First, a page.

Welcome welcome, boys and girls. I’ve gathered you all here today for a very special history lesson very near and dear to my heart. That subject is Joshi (of Japanese Women’s) Wrestling, and the list is of the greatest stars of that particular wrestling genre. Now I know that Japanese wrestling isn’t everyone’s cup of sake, and women’s wrestling is much the same, so when you read the title of this list you might have thought to yourself “Ugh, another Puro review and now its about chicks?” or perhaps even sadly “Joshwhatnow?” Its a fair point that in North America, women’s wrestling still struggles on for credibility, especially among casual fans of WWE, but these are no Barbie dolls or models, my friends. These women represent some of the greatest wrestlers that the industry has ever beheld. These women showed that you could be beautiful (or not) and still not only be as good as the men, but could completely make them look silly by comparison. These women built a national sensation from scratch and made it so beloved that its stars are still revered in Japanese culture to this day. These women are absolute fucking badasses.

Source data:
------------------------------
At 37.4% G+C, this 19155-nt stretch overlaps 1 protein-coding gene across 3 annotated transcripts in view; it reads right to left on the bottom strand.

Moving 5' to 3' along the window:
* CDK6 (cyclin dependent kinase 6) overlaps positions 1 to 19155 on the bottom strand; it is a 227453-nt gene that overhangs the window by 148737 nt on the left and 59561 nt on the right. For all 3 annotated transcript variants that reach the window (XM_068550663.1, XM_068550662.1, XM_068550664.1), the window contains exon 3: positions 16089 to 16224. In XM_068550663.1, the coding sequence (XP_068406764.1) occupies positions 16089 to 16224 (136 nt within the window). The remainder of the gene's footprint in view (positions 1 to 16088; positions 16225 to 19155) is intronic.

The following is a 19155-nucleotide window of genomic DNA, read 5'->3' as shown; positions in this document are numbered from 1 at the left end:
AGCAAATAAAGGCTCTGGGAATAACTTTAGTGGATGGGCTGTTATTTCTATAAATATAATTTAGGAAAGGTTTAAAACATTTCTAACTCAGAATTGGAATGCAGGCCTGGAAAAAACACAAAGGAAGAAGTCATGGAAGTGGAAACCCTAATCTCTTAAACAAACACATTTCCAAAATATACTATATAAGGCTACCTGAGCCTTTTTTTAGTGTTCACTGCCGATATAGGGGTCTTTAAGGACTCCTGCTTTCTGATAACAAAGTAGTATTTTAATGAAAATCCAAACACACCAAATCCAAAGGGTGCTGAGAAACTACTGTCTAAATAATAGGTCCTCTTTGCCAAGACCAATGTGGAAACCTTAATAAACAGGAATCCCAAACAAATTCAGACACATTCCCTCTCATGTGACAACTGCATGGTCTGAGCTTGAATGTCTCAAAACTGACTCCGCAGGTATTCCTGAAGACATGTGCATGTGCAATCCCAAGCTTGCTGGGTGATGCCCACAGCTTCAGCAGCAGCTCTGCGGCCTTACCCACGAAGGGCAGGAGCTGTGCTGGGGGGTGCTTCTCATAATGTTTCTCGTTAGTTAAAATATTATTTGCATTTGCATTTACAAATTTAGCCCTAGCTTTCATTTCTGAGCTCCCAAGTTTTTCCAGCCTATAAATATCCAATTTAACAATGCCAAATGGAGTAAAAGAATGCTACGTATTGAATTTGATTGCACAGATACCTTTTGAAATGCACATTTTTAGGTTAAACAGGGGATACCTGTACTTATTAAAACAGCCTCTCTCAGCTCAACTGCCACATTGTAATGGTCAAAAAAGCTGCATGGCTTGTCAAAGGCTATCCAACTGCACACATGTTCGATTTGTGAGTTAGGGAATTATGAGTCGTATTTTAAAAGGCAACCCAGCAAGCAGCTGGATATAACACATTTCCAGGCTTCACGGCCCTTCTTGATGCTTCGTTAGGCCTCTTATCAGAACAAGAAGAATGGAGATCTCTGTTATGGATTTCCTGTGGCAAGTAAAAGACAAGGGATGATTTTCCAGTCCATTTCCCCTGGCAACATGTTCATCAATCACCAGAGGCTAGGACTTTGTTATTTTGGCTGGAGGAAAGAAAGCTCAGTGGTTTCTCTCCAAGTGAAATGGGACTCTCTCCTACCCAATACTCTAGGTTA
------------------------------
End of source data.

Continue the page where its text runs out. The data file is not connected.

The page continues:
Don’t believe me? See how you feel after you’ve met the five best. So clear some time in your busy day of Angry Birds and masturbation, and pay some attention and some damn respect to the five greatest Joshi wrestlers of all time.
Its the eternal question. Would a hero be a hero without a villain? For every great hero in all forms of media, there always exists an ultimate foil for them, to challenge them in ways nobody else can. Batman has the Joker, GI Joe had Cobra Commander, Rocky had Apollo, Hulk Hogan had Roddy Piper and the Crush Gals had Dump Matsumoto.